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Radiator flush and fill?

I agreed to having the scheduled 150k radiator flush and fill performed and now after the fact wonder if such a thing is actually necessary or provides some sort of proactive benefit other than making one feel clean and tidy about their car?

It’s a very good idea to replace the coolant periodically. This is not a waste of money.

It’s likely you did the right thing. The antifreeze properties of coolant are permanent but the additives, such as rust preventive, get used up over time. Also, you may have built up some sludge somewhere.

We cannot tell if you actually needed the service at this time or if you could have waited another year or three. Consider your move a sensible bit of preventive maintenance.

The additives in coolant, especially the rust inhibitors, just plain wear out over time. For the health of expensive parts like heater core, radiator, etc. you did the right thing.

I’m not big on the flush part. Your vehicle came with Dexcool which is good for 5 years or 150k miles, WHICH EVER COMES FIRST. If you follow the schedule and change the coolant on schedule, a drain and refill is sufficient. If you didn’t do the coolant drain and refill at the five year mark, then it is possible that a mechanical flush, that is a flush done on a machine, is justified. If you used a chemical flush, then there might be some issues.

You might be able to get away with a cheaper drain and refill, but every once in a while, it’s a good idea to get the cooling system flushed with clean water.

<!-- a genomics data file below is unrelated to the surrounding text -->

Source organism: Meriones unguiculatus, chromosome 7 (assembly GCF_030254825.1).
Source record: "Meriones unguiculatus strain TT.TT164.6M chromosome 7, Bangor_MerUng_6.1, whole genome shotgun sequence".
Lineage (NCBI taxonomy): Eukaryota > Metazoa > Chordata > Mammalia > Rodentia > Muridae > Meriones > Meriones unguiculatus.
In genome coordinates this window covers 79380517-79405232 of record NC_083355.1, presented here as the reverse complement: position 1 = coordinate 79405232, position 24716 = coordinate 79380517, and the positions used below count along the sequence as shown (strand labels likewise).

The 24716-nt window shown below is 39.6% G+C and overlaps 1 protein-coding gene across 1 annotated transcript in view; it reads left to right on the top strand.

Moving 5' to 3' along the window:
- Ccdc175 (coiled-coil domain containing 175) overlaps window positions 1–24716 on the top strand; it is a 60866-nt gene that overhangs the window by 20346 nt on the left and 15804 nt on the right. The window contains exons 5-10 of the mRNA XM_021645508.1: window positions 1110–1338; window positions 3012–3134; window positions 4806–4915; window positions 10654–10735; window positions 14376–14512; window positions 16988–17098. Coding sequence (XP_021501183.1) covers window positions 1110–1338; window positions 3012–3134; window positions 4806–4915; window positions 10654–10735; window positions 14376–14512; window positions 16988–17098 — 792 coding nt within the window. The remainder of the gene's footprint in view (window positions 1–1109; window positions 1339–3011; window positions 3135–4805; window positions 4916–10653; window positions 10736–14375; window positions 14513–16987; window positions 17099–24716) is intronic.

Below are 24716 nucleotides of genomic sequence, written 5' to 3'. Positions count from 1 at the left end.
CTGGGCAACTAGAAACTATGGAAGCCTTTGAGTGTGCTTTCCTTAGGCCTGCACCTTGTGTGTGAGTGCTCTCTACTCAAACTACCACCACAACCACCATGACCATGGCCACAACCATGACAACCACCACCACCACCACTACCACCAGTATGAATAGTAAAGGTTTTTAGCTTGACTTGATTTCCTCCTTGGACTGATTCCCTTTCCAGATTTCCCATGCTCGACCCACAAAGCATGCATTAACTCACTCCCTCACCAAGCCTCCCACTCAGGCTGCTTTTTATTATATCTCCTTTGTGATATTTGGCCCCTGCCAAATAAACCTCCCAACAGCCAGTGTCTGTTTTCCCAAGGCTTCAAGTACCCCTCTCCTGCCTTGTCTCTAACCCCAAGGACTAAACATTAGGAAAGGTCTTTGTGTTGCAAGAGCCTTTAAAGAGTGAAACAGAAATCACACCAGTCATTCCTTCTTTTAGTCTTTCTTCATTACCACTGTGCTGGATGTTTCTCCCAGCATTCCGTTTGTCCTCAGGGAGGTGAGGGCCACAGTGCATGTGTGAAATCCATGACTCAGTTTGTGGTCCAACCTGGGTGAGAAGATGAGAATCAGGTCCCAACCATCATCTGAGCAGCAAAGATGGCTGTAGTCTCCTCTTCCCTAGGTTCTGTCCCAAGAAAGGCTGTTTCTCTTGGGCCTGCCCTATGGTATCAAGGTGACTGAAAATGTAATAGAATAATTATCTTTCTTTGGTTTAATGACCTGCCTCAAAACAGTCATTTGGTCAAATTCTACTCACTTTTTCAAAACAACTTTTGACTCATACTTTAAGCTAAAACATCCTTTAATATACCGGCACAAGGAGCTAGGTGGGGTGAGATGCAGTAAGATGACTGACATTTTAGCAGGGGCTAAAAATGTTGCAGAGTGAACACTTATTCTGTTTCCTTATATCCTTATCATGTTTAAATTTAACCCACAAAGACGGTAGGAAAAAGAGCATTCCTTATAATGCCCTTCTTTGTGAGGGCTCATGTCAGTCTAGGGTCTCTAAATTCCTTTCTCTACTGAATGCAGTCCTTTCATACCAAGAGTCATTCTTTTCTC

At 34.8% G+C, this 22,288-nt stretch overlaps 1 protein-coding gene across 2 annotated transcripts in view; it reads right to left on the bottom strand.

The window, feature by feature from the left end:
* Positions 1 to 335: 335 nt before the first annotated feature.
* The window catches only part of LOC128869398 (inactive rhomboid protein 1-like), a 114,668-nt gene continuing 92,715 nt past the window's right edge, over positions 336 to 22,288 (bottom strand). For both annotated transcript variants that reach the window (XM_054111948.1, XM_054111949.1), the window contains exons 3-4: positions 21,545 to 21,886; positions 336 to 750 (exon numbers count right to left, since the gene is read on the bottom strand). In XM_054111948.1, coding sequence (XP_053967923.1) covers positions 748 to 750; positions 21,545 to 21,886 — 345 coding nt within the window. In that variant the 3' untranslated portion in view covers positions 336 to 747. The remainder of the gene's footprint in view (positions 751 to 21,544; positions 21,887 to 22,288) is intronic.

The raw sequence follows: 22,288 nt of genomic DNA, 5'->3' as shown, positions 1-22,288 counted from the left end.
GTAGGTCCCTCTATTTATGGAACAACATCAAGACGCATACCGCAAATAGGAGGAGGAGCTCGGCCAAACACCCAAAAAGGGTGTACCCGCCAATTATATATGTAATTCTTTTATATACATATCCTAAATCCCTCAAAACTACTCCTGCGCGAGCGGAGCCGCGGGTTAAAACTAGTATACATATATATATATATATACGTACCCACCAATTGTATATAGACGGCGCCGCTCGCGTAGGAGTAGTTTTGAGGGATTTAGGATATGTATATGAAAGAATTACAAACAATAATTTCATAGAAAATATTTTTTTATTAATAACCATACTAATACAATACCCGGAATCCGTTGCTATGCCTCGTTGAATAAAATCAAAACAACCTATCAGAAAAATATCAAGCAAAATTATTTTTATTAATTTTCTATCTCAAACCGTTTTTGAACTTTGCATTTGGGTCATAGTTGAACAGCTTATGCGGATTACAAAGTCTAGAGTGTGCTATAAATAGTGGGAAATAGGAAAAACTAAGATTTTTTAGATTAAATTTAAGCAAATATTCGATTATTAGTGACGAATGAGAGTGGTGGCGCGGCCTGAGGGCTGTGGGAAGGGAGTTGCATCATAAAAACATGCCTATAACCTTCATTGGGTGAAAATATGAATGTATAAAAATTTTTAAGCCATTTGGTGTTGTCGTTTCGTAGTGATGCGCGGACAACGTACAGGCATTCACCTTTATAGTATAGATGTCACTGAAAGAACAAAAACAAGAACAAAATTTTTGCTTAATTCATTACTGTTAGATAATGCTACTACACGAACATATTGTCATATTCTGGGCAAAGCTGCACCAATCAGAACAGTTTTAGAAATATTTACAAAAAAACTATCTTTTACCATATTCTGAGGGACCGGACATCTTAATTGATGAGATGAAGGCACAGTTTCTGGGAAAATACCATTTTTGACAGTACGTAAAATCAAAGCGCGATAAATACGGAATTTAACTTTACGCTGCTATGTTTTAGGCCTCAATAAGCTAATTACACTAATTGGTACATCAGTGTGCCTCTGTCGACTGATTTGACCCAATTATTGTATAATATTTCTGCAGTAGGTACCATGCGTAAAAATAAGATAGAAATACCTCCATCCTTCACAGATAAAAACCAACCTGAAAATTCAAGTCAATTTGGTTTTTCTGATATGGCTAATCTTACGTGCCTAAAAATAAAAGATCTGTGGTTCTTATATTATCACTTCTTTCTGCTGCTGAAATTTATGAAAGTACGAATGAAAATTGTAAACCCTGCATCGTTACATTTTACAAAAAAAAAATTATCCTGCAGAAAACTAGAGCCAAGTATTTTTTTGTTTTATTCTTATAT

Those chemical flushes they sell at the auto parts stores are not something I recommend. If you have a problem with your cooling system, like a clogged radiator, you are better off replacing the malfunctioning part than trying a chemical flush. Chemical flushes are a last ditch effort to fix a problem without spending as much money.



It’s funny that you didn’t rate Whitey’s answer at all even though it may be the best answer (or at least as good).
If you have followed the maintenance schedule so far, flushing the radiator with just clean water before replacing the coolant is probably the best thing you can do to comply with the maintenance schedule.

And if you haven’t, if you are now facing problems and think you need a chemical solution, you are probably better off replacing the radiator and/or whatever part is no longer doing what it was made to do, because the problem can get worse. You can blow a head gasket or ruin the heater core. Each problem will be serious money to repair.
This is what he is trying to tell you.